The quality of being drawn to stimulation isn’t unique or particular to the modern world, or any generation or population of people in particular. For centuries, humans have acquired habits to distract themselves from an often frustrating and callous reality. Our ancestors had celebrative rituals such as chants, séances, songs, dances, sport, orgies, and art as a means to occupy their distressed minds. These activities used color, sound, movement, and community to provide intense simulation to those in attendance. In addition, certain compounds and organic matter were often included to induce a state of consciousness that differed from a sober perception of reality.
Like our ancestors, we continue to occupy ourselves with engaging and numbing distractions; but as the content of our addictive matter has improved (louder noise, brighter colors, stronger drugs) the manner in which we consume and relate to it has not. Despite the fact that we can travel thousands of miles in a matter of hours, or speak to a digital image of a person far from our current location, or that innovations in agriculture, construction, and medicine have the potential to provide modern inhabitants with an impressive physical ease in life, an isolate, anxious, self-oblivious, and overly occupied society has formed out of our advancements.
This is mainly because solitude is not supported in environments where such external prosperity is manifest. If we aren’t busy with menial tasks or work, we seek out distractions such as movies, music, concerts, theatre, festivals, bars, parties, drugs, social media, love, romance, or sex to occupy ourselves from our difficult thoughts and emotions. Only a small portion of those living in what are considered technologically advanced societies spend time alone contemplating their existence and the existence of their surroundings. But this reclusive action is essential to creating a self-aware, compassionate, and balanced individual. Without it, any being will be caught up in an external world outside of themselves, a world that prioritizes success, money, fame, power, approbation, and excessive action, and they will fail to see beyond the perceived image they have of themselves and of their environment.
The fact that we evade isolation and seclusionist tendencies is not a failing on our part. It is a logical result of our societal structure and the education we receive in early childhood. In school, we are not taught how to enjoy and express ourselves. We are not encouraged to take time to understand the malleable nature of what life is. We are not shown how to accept, deal with, and grow from the unfortunate events and unfilled desires that will inevitably befall us. We are not encouraged to question our superiors and the validity of approved theorems. Instead, we are told to succeed, to follow instructions, to study only the vetted material given to us, to focus on our strengths, to present our most agreeable and approachable exterior, to fall in line with a stringent (and external) perception of the world that doesn’t take into account the fluid reality of what is. We learn that negative aspects about ourselves, others, and the world around us are ‘bad’. We pantomime shields and masks, play up our strengths and achievements, fail to bond with others in a vulnerable manner, and occupy ourselves with art, media, and- most often for the developing youth- social platforms, parties, and drugs. This escapism becomes the kindest manner (and, moreover, the only manner we are shown) in which we can deal with the painful burden of living in a world that both expects too much of us and provides us with too much distraction.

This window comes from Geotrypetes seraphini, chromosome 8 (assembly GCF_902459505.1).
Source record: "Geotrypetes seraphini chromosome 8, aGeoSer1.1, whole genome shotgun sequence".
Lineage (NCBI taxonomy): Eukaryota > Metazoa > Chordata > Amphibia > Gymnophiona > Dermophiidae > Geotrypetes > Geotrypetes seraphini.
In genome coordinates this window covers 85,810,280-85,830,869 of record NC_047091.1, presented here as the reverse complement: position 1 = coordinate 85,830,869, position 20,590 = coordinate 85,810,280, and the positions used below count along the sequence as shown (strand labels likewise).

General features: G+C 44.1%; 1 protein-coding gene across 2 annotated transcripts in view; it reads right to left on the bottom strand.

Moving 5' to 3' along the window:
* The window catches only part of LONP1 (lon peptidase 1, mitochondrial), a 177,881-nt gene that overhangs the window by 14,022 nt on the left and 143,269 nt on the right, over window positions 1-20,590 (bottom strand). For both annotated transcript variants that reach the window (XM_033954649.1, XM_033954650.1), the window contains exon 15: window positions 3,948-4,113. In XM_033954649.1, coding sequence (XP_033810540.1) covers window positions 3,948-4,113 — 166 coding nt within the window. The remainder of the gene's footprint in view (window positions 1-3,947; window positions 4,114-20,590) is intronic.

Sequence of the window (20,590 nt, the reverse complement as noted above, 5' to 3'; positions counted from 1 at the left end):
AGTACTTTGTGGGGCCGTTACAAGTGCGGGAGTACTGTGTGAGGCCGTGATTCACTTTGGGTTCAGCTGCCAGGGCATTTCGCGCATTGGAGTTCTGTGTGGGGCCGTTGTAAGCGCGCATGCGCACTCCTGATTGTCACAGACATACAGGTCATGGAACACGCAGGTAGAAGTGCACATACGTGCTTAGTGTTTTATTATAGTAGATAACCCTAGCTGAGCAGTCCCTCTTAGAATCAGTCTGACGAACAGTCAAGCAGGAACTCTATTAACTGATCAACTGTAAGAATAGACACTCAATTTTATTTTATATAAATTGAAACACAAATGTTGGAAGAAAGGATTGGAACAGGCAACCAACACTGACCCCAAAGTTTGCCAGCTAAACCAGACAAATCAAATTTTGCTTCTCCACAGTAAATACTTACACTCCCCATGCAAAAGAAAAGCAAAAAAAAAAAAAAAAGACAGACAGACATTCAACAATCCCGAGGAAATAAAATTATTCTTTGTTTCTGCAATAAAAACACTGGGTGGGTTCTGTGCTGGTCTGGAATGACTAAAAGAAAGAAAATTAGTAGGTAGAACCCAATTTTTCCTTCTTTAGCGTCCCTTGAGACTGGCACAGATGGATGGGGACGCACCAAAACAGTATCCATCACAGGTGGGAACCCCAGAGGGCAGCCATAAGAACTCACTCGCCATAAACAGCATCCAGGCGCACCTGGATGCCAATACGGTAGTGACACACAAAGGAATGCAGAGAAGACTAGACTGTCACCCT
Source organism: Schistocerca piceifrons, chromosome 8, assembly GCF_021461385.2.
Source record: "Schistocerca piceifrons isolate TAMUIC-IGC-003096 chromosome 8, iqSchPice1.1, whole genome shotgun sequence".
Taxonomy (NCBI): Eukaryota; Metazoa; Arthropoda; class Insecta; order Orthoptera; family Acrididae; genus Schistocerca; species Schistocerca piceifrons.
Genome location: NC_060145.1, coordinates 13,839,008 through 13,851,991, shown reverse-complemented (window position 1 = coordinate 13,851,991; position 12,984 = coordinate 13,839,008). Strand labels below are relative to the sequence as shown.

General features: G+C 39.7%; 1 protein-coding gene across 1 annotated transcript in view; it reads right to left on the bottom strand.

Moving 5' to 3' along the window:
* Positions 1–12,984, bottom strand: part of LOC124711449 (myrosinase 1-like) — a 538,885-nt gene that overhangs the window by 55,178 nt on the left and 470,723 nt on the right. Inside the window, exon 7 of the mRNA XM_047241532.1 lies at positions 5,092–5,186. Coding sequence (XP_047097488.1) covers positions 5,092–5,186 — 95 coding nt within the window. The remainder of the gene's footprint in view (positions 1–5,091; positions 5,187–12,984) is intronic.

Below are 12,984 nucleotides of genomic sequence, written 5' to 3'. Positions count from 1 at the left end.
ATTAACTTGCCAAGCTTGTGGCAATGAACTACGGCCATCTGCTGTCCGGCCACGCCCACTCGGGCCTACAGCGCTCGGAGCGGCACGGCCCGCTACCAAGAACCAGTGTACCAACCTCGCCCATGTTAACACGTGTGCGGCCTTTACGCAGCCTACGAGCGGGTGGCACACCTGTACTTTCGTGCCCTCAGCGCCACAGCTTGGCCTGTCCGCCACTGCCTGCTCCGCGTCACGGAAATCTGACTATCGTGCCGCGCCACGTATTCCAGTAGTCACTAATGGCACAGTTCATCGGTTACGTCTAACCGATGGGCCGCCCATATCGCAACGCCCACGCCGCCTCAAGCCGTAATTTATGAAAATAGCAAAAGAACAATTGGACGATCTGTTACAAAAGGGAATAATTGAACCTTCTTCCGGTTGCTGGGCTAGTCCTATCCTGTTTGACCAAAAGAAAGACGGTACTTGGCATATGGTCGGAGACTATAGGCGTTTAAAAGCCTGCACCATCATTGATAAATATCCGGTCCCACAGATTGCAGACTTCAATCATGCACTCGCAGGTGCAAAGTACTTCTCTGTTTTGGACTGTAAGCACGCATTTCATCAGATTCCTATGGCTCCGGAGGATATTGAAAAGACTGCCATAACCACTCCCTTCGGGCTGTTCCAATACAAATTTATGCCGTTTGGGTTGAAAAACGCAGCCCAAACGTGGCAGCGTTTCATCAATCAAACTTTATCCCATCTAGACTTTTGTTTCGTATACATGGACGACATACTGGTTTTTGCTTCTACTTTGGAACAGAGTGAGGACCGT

It is important to note that escapist actions and substances are not to be entirely avoided or chided. In fact, they often construct pathways towards generating a malleable, intact ego. But to reach a place where people have reasonable expectations of life, a well-discovered self-awareness, and an accepting attitude towards what is around them, we will have to spend resources in educating the modern consumers of the world how to distance themselves from external stimulation and be comfortable with solitary contemplation. It might seem like an impossible task to ask, as many of us don’t believe we have the time, don’t have the experience necessary to be comfortable in silent solitude, or don’t value the benefits of achieving an unaroused state. But perhaps if we were able to cultivate the self-awareness necessary to accept our life as it is, we wouldn’t spend an excessive amount of our time on cursory external stimulation and would thus designate time during the day for quiet self-reflection.
Escapism becomes the kindest manner (and, moreover, the only manner we are shown) in which we can deal with the painful burden of living in a world that both expects too much of us and provides us with too much distraction.
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Well said. Although, there is hope in the growing recognition of our collective addiction to ceaseless stimulation and its costs — even in public education. The middle school where I work has instituted a daily period of mindfulness for all students and encourages staff to study and practice it as well.
Thank you for sharing this! I hope that can be implemented in most schools- and companies.